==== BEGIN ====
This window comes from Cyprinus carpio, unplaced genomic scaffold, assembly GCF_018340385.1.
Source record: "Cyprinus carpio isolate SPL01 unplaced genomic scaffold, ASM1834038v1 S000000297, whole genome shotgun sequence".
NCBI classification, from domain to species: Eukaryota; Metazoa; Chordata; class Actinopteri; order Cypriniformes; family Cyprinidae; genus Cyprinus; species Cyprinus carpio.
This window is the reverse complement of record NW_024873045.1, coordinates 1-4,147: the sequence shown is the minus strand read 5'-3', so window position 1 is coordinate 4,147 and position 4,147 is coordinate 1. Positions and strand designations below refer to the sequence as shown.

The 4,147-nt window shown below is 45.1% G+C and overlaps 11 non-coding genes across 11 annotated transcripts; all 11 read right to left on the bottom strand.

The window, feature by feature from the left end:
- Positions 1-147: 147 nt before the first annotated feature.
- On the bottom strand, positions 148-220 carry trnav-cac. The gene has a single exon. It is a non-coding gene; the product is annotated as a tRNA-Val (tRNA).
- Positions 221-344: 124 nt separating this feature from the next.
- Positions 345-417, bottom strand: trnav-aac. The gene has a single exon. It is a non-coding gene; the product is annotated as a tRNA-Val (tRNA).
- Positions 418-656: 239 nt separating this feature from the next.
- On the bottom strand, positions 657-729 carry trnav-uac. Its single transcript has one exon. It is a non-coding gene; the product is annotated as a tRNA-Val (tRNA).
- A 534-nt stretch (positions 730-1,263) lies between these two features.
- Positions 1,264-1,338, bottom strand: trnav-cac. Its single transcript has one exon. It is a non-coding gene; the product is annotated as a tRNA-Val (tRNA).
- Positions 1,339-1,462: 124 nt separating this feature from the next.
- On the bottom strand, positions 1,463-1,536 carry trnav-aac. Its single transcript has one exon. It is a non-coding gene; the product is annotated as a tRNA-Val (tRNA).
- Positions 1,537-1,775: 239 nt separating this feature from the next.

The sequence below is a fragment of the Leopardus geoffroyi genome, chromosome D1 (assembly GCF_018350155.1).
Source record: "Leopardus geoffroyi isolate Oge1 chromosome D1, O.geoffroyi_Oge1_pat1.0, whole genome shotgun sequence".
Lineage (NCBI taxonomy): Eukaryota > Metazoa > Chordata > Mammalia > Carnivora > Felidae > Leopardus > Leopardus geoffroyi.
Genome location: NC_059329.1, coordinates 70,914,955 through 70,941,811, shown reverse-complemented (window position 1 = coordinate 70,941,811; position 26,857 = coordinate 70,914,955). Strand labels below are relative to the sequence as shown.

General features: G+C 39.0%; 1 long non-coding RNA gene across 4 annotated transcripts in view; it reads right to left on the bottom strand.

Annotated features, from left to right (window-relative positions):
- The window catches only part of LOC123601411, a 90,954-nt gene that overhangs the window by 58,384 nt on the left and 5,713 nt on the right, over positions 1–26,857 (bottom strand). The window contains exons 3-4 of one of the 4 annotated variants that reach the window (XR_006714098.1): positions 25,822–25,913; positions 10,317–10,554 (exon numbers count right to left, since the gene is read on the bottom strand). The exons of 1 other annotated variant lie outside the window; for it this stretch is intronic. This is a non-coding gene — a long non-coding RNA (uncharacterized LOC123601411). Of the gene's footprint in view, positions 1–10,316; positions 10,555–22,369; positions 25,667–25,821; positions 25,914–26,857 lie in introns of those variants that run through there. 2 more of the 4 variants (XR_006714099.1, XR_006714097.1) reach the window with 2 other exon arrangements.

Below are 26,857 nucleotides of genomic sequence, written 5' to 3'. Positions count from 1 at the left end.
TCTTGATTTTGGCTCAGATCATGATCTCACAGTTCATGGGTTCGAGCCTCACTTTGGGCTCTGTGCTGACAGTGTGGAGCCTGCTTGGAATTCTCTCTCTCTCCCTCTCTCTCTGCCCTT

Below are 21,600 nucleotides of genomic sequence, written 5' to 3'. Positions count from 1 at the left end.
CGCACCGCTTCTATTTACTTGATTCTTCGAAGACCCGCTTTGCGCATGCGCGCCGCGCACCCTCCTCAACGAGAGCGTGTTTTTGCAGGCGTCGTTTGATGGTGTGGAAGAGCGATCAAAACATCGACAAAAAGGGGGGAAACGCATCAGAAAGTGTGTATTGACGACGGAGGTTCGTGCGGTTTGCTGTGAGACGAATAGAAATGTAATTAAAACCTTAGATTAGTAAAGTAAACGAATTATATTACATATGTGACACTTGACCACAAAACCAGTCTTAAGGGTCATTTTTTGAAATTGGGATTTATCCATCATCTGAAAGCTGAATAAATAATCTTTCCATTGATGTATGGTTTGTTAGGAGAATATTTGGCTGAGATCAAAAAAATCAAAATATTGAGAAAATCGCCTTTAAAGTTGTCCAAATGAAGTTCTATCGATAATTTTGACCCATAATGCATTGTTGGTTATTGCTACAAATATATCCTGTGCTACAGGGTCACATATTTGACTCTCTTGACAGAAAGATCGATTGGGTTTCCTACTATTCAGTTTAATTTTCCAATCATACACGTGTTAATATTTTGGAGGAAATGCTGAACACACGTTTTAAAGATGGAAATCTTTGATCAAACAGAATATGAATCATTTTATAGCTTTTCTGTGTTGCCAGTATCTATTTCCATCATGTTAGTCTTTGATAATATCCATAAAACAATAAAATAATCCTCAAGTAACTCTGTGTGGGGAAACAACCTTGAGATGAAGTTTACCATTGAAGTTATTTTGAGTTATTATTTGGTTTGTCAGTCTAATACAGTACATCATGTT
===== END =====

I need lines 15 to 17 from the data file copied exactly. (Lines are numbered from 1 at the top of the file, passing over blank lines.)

- Positions 1,339-1,462: 124 nt separating this feature from the next.
- On the bottom strand, positions 1,463-1,536 carry trnav-aac. Its single transcript has one exon. It is a non-coding gene; the product is annotated as a tRNA-Val (tRNA).
- Positions 1,537-1,775: 239 nt separating this feature from the next.